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August 17, 2009 | by  | in News |
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No EFTPOSsible – education kids DECLINED

Victoria University Early Childhood Education students are becoming increasingly frustrated by the quality of education they are receiving, as the effects of budget cuts at the Faculty of Education begin to take hold.

Students have said that they are no longer receiving the support they require in their courses.

Early Childhood Education student Helen Lockley said she has noticed a change in the atmosphere at Karori since this year’s budget cuts took effect.

“Basically they are making Karori redundant.”

This sentiment is echoed by others, who have found that their courses are becoming largely self-taught.

Leah Rowbotham said many of her classmates no longer attend lectures.

“The only stuff we actually learn, we have to teach ourselves.”

The Faculty of Education has been in overhaul mode throughout 2009, after a $1.7 million budget blow-out last year.

University-wide cutbacks, prompted by the May budget announcement of an effective freeze to government funding for tertiary education, has put further financial pressure on the Faculty of Education.

Tertiary education institutions in New Zealand receive funding from the Tertiary Education Commission (TEC) for a designated number of domestic equivalent full-time student (EFTS) numbers each year. Tertiary education institutions do not receive funding for numbers above those caps.

A nationwide increase in EFTS at levels beyond the TEC funding cap is adding to the financial strain experienced by universities, including Victoria, in the current economic climate.
For students studying at the Faculty of Education, this has meant reduced lecture times and the effective closure of the Teaching Resource Centre.

Tutorials have been halved and replaced with ‘studio time’.

Both Lockley and Rowbotham have slammed the use of studio time as an excuse for students to maintain full-time status.

“Basically we were going to go down to being part-time students if they didn’t chuck in studio time,” Rowbotham said.

A brief for a CUST212 class stated that studio time is designed as a “Student Independent Tutorial”. Attendance is compulsory.

Pro Vice-Chancellor Education Professor Dugald Scott said that the use of studio time in place of tutorials is reflective of the culture of university.

“One of the key characteristics of a university is the development of intellectual independence. Studio time is an important part of that development.”

Rowbotham said studio time is usually timetabled immediately after her tutorials, except the tutor leaves, and no one comes back to sign full attendance off.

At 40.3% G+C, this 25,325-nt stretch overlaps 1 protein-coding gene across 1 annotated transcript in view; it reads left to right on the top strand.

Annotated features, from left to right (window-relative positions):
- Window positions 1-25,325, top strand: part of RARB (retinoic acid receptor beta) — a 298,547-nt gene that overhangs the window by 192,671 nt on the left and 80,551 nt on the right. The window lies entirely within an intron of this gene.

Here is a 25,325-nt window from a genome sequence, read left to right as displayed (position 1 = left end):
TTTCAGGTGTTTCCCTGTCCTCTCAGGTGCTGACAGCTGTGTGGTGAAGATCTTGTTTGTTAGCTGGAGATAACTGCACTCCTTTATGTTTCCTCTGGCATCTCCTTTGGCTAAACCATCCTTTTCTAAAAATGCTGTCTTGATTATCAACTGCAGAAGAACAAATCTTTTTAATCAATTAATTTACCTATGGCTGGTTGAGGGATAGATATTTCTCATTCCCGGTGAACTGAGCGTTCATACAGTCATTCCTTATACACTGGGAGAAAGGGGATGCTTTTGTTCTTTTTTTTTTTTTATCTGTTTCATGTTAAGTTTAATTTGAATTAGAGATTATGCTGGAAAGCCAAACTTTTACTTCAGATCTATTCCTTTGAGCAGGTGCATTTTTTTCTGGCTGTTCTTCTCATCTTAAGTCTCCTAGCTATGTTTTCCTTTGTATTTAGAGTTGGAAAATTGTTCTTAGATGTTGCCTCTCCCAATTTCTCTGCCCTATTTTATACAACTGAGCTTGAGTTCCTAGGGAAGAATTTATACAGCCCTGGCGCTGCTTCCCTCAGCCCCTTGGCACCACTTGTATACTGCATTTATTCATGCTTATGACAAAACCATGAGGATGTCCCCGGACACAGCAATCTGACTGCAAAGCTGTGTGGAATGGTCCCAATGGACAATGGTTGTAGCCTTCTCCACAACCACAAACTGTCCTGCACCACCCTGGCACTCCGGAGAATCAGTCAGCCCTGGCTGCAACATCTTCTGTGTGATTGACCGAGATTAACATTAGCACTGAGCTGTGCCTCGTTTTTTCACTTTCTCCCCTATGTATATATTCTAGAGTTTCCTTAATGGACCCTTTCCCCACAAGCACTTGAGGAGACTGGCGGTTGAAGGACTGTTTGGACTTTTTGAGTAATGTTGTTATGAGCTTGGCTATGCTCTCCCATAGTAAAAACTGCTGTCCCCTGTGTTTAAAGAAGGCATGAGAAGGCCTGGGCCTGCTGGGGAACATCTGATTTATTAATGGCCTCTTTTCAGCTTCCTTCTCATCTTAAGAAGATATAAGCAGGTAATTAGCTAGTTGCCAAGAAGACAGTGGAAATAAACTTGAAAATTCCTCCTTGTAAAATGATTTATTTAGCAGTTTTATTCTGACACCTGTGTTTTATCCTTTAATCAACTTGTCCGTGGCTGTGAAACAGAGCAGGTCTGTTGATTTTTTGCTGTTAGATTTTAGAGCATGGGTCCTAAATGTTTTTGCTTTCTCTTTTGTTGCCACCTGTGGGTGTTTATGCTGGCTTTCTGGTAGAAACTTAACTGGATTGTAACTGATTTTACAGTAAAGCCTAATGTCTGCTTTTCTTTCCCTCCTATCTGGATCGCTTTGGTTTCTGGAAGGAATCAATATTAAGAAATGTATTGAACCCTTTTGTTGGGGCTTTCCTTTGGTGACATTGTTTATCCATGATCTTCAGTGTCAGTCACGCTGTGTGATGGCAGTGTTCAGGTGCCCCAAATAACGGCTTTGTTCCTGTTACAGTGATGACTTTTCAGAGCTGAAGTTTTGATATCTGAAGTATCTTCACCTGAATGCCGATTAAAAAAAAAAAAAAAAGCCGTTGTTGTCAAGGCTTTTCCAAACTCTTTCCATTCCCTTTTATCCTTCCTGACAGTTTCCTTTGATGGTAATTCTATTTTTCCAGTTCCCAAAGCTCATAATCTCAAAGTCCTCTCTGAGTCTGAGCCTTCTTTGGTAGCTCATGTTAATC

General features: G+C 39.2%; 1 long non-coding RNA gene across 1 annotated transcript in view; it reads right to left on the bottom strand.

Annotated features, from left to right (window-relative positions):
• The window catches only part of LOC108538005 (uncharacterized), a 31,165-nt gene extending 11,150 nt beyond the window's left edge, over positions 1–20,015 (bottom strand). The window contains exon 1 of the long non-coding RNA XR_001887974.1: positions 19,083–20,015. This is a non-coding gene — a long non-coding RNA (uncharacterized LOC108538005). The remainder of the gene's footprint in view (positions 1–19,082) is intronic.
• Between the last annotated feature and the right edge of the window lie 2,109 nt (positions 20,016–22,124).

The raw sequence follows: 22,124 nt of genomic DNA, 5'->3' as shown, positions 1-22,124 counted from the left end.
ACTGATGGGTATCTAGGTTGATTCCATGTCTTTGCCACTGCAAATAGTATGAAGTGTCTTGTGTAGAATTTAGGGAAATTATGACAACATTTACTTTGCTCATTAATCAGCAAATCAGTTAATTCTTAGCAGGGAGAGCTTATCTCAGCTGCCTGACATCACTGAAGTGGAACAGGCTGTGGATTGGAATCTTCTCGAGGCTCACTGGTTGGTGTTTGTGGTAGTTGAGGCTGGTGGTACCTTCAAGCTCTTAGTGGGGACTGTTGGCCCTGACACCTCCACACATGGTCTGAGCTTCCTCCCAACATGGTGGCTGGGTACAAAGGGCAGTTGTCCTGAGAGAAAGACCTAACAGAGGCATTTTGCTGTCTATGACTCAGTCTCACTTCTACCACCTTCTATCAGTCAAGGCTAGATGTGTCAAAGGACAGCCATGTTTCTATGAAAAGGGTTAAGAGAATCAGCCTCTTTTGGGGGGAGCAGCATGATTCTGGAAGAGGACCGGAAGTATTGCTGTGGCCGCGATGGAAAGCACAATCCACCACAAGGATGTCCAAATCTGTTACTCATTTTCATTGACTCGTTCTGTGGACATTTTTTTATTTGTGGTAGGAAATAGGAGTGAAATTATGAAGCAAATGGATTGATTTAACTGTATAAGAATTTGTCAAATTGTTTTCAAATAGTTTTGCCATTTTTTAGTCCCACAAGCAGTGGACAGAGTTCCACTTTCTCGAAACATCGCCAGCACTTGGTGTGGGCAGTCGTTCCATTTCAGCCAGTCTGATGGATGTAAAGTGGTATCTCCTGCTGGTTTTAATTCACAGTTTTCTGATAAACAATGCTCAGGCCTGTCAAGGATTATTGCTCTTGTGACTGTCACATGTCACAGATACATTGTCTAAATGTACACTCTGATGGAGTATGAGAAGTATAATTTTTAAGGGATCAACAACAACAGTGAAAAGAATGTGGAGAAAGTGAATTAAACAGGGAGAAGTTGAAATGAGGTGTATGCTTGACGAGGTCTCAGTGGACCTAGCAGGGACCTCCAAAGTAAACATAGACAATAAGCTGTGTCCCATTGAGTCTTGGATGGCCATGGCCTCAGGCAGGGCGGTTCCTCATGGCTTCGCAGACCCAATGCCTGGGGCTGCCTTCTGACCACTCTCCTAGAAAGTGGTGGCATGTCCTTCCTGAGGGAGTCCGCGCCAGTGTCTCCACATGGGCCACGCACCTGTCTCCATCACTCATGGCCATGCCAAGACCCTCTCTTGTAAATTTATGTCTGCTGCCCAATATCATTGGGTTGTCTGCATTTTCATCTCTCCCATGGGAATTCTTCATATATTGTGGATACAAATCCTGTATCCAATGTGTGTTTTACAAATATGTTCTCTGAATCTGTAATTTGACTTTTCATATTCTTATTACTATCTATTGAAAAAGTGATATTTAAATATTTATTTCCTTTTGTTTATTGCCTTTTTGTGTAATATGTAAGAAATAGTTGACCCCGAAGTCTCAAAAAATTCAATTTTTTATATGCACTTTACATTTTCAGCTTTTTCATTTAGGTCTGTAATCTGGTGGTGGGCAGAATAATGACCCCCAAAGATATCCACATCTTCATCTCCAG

“Most people just leave after that,” she said.

These changes come as no surprise to the New Zealand Educational Institute (NZEI).

“The traditional method of teaching at university is very different to the way we teach teachers…these changes are common where institutions have merged,” executive officer Jenny Davies said.

NZEI represents teachers already qualified and in employment, however, Davies said they have spoken out about the Faculty of Education budget changes in the past due to their concern for the future of the profession.

Professor Scott said changes to the structure of the Early Childhood Programme is reflective of the wider changes taking place within the Faculty of Education. A move, he said, is necessary.

“Teaching at Victoria has been progressively moving…to ensure that all teachers have a breadth and depth of knowledge necessary to be effective teachers in today’s society,” he said.

“The changes bring early childhood teacher education into line with what has been available for some years at Victoria for primary and secondary teacher education.”
Lockley, however, believes that these changes have wrecked the credibility of the Karori campus, and made her degree valued less in the real world.

“They screwed me over.”

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  1. a.w. says:

    My sympathies go out to these guys – I’m in the secondary teaching programme, but I know the frustration of studio time, amongst some of the other problems at Karori at the moment.

    In some ways I hope that more people don’t do teaching next year – not at vic – because at least that way the smaller group might actually get the support we all need.

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